Ferrari 1966-1974 - Three prototypes, three podiums (2): 1971

Ferrari 1966-1974 - Three prototypes, three podiums (2): 1971

Since Ferrari

After the 1967 edition of the 24 Hours of Le Mans had seen performance levels scale new heights, the CSI (International Sporting Commission, the predecessor of the current FIA, International Automobile Federation) stepped in to restrict prototypes’ engine capacity to three litres while creating a new “Sport” class, with a five-litre ceiling, designed for limited-edition cars with a production run of 50, and subsequently 25. Seeing this loophole in the regulations, Porsche seized the opportunity to introduce the 917 in 1969 and, in spite of a few teething troubles, the car almost claimed victory in its début Le Mans appearance. Around the same time, Enzo Ferrari finalised Fiat’s acquisition of a share of his company and took advantage of the additional financial and industrial muscle that Fiat provided to set about building the 25 examples of what was to become the 512 S, firstly presented as a concept car at the Turin Auto Show in the autumn of 1969.

The 1970 running of the 24 Hours of Le Mans promised a titanic battle between eleven models of the Ferrari 512 S and seven Porsche 917s. Unfortunately, reliability issues, atrocious weather conditions and accidents in both camps put paid to the anticipated rivalry but didn’t stop Porsche recording their maiden win, claimed by Richard Attwood and Hans Herrmann. The North American Racing Team (NART) spared Ferrari’s blushes with the fourth-place finish of Ronnie Bucknum and Sam Posey, ahead of the other 512 S driven by Walker and de Fierlandt (Ecurie Francorchamps). The following year, eight Ferrari 512s and six Porsche 917s lined up in Le Mans for the 39th running of the 24 Hours. In spite of appearing on paper to be well-matched, Ferrari had decided at that point to focus on its future 3-litre prototype and the Prancing Horse was only represented by customer teams. The race saw a one-two finish for the 917 with the Marko-van Lennep and Attwood-Müller pairings outdoing the 512 of Tony Adamowicz-Sam Posey, the quickest Ferrari on the track with the third fastest lap time being clocked by Posey. After a number of issues in the early stages, the 512 had climbed to sixth place by the halfway stage, and then fourth. In the eighteenth hour, following the retirement of Beltoise and Amon’s Matra, it moved into third place and stayed there to claim a podium finish.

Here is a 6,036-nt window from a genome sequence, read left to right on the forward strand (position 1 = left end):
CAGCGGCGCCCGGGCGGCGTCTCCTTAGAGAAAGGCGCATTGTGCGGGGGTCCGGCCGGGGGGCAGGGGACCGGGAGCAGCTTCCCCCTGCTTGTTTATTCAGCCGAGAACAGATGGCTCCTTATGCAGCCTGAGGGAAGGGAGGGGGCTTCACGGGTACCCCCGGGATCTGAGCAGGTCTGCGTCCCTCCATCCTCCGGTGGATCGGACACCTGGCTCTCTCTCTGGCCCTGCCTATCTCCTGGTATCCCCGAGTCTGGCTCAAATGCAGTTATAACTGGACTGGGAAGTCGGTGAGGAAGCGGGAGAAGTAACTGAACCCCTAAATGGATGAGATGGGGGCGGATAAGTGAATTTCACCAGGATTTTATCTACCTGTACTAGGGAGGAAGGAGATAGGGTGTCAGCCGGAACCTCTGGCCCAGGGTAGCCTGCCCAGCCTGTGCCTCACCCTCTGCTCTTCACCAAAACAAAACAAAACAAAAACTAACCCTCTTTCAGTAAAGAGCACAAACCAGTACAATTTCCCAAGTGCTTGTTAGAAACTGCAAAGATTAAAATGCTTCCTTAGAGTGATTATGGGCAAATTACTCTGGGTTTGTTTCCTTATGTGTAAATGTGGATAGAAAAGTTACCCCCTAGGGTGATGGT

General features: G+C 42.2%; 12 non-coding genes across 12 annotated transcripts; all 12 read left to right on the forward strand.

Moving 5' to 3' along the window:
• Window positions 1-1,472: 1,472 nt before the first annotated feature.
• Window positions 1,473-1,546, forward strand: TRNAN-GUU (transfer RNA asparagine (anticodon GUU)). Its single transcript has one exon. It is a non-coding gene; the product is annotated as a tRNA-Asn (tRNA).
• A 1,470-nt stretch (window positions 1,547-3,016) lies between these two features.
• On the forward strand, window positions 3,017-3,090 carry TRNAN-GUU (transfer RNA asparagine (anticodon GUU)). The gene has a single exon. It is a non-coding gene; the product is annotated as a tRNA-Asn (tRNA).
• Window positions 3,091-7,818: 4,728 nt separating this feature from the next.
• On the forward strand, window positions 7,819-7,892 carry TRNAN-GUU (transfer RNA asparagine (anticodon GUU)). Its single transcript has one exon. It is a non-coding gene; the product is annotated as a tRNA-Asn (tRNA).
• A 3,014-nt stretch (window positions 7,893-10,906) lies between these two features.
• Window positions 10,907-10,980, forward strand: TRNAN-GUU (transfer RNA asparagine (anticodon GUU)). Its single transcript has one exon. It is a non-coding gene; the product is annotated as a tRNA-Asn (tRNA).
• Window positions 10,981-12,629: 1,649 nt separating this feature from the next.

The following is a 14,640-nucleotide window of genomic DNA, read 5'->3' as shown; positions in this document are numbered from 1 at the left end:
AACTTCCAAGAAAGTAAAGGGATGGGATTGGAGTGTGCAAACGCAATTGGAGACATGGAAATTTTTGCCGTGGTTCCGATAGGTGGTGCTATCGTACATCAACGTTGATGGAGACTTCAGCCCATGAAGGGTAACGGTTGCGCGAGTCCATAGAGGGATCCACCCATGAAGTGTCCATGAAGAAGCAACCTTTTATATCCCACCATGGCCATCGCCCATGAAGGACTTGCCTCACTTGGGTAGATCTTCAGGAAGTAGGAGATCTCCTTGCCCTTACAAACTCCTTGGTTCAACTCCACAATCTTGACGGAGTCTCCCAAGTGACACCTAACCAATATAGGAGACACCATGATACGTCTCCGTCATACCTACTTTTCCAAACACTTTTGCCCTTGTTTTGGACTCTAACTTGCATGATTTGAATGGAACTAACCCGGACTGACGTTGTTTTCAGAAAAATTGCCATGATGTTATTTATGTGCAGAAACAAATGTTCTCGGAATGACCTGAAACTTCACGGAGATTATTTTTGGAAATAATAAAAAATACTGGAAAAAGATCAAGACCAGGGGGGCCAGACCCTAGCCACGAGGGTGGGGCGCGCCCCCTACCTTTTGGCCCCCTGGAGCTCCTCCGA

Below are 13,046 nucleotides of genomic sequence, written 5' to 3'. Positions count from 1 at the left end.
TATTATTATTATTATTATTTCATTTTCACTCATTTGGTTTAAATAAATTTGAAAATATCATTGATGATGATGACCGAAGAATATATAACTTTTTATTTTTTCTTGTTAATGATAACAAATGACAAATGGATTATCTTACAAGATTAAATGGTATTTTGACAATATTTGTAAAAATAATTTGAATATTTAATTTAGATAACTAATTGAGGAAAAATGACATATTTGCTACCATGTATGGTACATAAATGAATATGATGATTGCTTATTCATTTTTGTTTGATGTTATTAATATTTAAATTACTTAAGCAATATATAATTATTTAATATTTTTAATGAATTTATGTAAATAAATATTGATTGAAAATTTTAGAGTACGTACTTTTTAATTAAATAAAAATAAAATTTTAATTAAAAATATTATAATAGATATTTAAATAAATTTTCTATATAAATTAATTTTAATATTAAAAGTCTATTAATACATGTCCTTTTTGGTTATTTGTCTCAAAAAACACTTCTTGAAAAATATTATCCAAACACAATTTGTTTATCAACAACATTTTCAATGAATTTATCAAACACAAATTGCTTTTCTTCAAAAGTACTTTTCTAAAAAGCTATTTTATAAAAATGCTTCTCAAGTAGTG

The 24 Hours of 1971 marked the end of the “Sport” class with the advent of three-litre prototypes the following year. This was to provide the springboard for Ferrari’s final Le Mans podium... but that’s another story.

Jean-Philippe Doret / ACO
Translated from French by David Goward

Photo: LE MANS (SARTHE, FRANCE), CIRCUIT DES 24 HEURES, 24 HOURS OF LE MANS, SATURDAY 12 & SUNDAY 13 JUNE 1971. Triple Le Mans winner (1932, 1934 and 1949) Luigi Chinetti’s NART outfit offered the Ferrari 512 its best results at the 24 Hours. Pictured here is the 512 of Sam Posey and Tony Adamowicz, third in 1971.